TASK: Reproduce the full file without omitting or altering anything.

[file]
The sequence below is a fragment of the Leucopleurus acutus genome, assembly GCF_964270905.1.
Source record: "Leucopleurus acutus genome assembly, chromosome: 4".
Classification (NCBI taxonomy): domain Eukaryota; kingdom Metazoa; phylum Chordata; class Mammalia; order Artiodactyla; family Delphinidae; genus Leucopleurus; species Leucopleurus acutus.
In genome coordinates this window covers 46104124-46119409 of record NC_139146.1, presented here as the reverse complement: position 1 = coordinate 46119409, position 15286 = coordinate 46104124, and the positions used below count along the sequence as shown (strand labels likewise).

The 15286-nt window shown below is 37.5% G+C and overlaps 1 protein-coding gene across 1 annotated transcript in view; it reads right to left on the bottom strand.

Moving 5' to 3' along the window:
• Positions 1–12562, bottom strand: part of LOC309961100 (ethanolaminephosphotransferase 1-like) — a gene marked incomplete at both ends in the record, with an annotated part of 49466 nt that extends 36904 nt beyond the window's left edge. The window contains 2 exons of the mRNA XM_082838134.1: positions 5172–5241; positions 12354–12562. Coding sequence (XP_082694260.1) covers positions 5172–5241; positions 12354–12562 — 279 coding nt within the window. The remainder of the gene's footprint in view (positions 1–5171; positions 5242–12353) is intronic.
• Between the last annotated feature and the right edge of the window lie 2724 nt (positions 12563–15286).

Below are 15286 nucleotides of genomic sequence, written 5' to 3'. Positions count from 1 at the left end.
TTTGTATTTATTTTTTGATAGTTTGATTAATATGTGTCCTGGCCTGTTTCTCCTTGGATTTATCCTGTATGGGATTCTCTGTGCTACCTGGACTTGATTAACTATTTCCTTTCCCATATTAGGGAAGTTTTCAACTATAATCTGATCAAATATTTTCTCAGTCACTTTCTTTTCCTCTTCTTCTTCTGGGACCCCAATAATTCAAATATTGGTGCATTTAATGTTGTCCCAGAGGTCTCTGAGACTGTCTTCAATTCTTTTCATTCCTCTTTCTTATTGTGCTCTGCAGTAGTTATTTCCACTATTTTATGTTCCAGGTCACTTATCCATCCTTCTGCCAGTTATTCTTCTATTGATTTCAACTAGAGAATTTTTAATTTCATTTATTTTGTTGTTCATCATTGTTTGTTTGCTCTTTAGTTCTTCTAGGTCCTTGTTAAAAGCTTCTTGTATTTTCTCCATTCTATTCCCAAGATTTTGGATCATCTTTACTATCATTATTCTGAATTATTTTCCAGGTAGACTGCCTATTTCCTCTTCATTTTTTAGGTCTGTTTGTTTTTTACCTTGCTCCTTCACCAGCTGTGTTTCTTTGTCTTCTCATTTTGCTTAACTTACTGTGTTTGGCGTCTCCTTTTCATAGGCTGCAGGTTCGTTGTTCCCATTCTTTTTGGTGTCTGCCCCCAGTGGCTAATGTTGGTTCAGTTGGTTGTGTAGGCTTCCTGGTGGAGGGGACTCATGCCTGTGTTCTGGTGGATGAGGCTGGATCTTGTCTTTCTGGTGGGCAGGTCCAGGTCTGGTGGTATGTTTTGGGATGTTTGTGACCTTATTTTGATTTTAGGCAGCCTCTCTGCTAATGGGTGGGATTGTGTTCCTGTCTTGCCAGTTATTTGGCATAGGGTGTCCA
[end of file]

The sequence below is a fragment of the Leucopleurus acutus genome, assembly GCF_964270905.1.
Source record: "Leucopleurus acutus genome assembly, chromosome: 4".
Classification (NCBI taxonomy): domain Eukaryota; kingdom Metazoa; phylum Chordata; class Mammalia; order Artiodactyla; family Delphinidae; genus Leucopleurus; species Leucopleurus acutus.
In genome coordinates this window covers 46104124-46119409 of record NC_139146.1, presented here as the reverse complement: position 1 = coordinate 46119409, position 15286 = coordinate 46104124, and the positions used below count along the sequence as shown (strand labels likewise).

The 15286-nt window shown below is 37.5% G+C and overlaps 1 protein-coding gene across 1 annotated transcript in view; it reads right to left on the bottom strand.

Moving 5' to 3' along the window:
• Positions 1–12562, bottom strand: part of LOC309961100 (ethanolaminephosphotransferase 1-like) — a gene marked incomplete at both ends in the record, with an annotated part of 49466 nt that extends 36904 nt beyond the window's left edge. The window contains 2 exons of the mRNA XM_082838134.1: positions 5172–5241; positions 12354–12562. Coding sequence (XP_082694260.1) covers positions 5172–5241; positions 12354–12562 — 279 coding nt within the window. The remainder of the gene's footprint in view (positions 1–5171; positions 5242–12353) is intronic.
• Between the last annotated feature and the right edge of the window lie 2724 nt (positions 12563–15286).

Below are 15286 nucleotides of genomic sequence, written 5' to 3'. Positions count from 1 at the left end.
TTTGTATTTATTTTTTGATAGTTTGATTAATATGTGTCCTGGCCTGTTTCTCCTTGGATTTATCCTGTATGGGATTCTCTGTGCTACCTGGACTTGATTAACTATTTCCTTTCCCATATTAGGGAAGTTTTCAACTATAATCTGATCAAATATTTTCTCAGTCACTTTCTTTTCCTCTTCTTCTTCTGGGACCCCAATAATTCAAATATTGGTGCATTTAATGTTGTCCCAGAGGTCTCTGAGACTGTCTTCAATTCTTTTCATTCCTCTTTCTTATTGTGCTCTGCAGTAGTTATTTCCACTATTTTATGTTCCAGGTCACTTATCCATCCTTCTGCCAGTTATTCTTCTATTGATTTCAACTAGAGAATTTTTAATTTCATTTATTTTGTTGTTCATCATTGTTTGTTTGCTCTTTAGTTCTTCTAGGTCCTTGTTAAAAGCTTCTTGTATTTTCTCCATTCTATTCCCAAGATTTTGGATCATCTTTACTATCATTATTCTGAATTATTTTCCAGGTAGACTGCCTATTTCCTCTTCATTTTTTAGGTCTGTTTGTTTTTTACCTTGCTCCTTCACCAGCTGTGTTTCTTTGTCTTCTCATTTTGCTTAACTTACTGTGTTTGGCGTCTCCTTTTCATAGGCTGCAGGTTCGTTGTTCCCATTCTTTTTGGTGTCTGCCCCCAGTGGCTAATGTTGGTTCAGTTGGTTGTGTAGGCTTCCTGGTGGAGGGGACTCATGCCTGTGTTCTGGTGGATGAGGCTGGATCTTGTCTTTCTGGTGGGCAGGTCCAGGTCTGGTGGTATGTTTTGGGATGTTTGTGACCTTATTTTGATTTTAGGCAGCCTCTCTGCTAATGGGTGGGATTGTGTTCCTGTCTTGCCAGTTATTTGGCATAGGGTGTCCA